Rush Hour in Wyoming, Camping in Idaho

Started the day with a bit of rush hour traffic.

I’m not sure why, but they all decided to go to work at the same time. Just like in the cities.

The ranchers waved us through the crowd and we were on our way.

West to Idaho

After a short stop at Fossil Beds National Monument we crossed into Idaho and ended up along Bear Lake. We’re closer to the fires in Oregon. The haze is obvious, but the air quality still seems okay.

Sunset over Bear Lake.

We stopped at the Bear Lake National Wildlife Refuge for a few hours on Friday. Most of the wetlands were dry – birds were scarce. But for some reason an American Bittern decided to hide in the middle of a pond. They normally hide in reeds and grass where their posture and coloring makes them nearly impossible to see. I’ve only see a couple in my life, both while flying.

This one was hiding in plain sight.

Confused American Bittern

After Bear Lake we headed up into a nearby forest service campground for the night.

Camping Style

The conversation the last few nights is on our camping style, which niceties we really need to be able to enjoy traveling and how that has changed over time.

For us, most of our camping is not for the camping experience – sitting around the campfire, cooking over an open fire – but rather as a way to facilitate traveling to places so that we can see and experience nature in different areas of the country.

Untill now we’ve favored campgrounds with flush toilets and electric. In reality we only use 120 volt electric a couple minutes a day for the micowave and for the conveniece of not having to mess with battery charging. We can do everything else with propane and batteries.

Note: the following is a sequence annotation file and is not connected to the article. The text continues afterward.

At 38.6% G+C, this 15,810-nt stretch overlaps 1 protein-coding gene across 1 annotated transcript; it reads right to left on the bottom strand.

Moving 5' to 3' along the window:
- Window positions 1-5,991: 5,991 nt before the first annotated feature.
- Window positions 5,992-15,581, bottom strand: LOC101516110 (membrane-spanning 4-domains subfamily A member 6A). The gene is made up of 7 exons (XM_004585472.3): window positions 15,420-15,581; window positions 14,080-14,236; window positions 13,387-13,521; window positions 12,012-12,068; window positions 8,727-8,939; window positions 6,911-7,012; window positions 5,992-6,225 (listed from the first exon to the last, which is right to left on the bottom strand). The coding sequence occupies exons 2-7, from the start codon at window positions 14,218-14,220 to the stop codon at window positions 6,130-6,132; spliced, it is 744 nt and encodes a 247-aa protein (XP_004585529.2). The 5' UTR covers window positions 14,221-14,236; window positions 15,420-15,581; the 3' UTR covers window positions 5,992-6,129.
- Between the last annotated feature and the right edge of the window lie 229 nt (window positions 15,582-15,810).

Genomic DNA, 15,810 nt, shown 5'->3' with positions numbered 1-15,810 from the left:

So what’s driving the conversation?

  • With the virus floating around, we’re not enthused about using public restrooms and showers. So the value to us of paying extra for modern facilities is declining.
  • The COVID inspired camping crush means modern campsites are busier. The less we depend on electricity, flush toilets and showers, the easier it will be to find camping spots.
  • State budget issues will force increases in fees for State Parks, probably affecting non-residents the most.

In other words, events are leading us towards a more primitive camping style, which in turn leads us to rethinking where we camp and how we prepare.

9 Comments

  1. I m thinking of getting a mat, heavy rubber and shower nozzle to fit faucet in the outdoor kitchen to take my showers outdoors. Then my gray tank will not fill so quickly. Get a bladder tank for extra 40-50 gallons of fresh water, i shouldbegood for ten to fourteen days in a dispersed site. Already have a 110 volt and 12 volt pumps for fresh water.
    Bigfoot

  2. The marine suppliers have fresh water bladders. Or just a bunch of 6 gallon water jugs. I have a few I’m not using if you want them.

    1. Hoping to get going 10/15 to 10/20. Out to robinson, agate nm, scottsbluff, dino trax. Get to big bend 11/10. Not in no big hurry m i.

  3. I think we are close to being on the same page. We have found in our three weeks on the road during the pandemic is that we basically are paying for a place to park, use some water, electric and wifi (when available). A dump station occasionally is nice. We have used some laundries but sometimes we just wash clothes by hand. Bathrooms and other amenities aren’t anything we even consider.
    We just left Idaho and are hiking south of Moab today. Colorado tomorrow. See you on the road (maybe)

    1. We’ve been to Moab, Canyon Lands and all the major sights in Utah, so the plan this trip is to head for the Great Basin in Nevada. Never been there.

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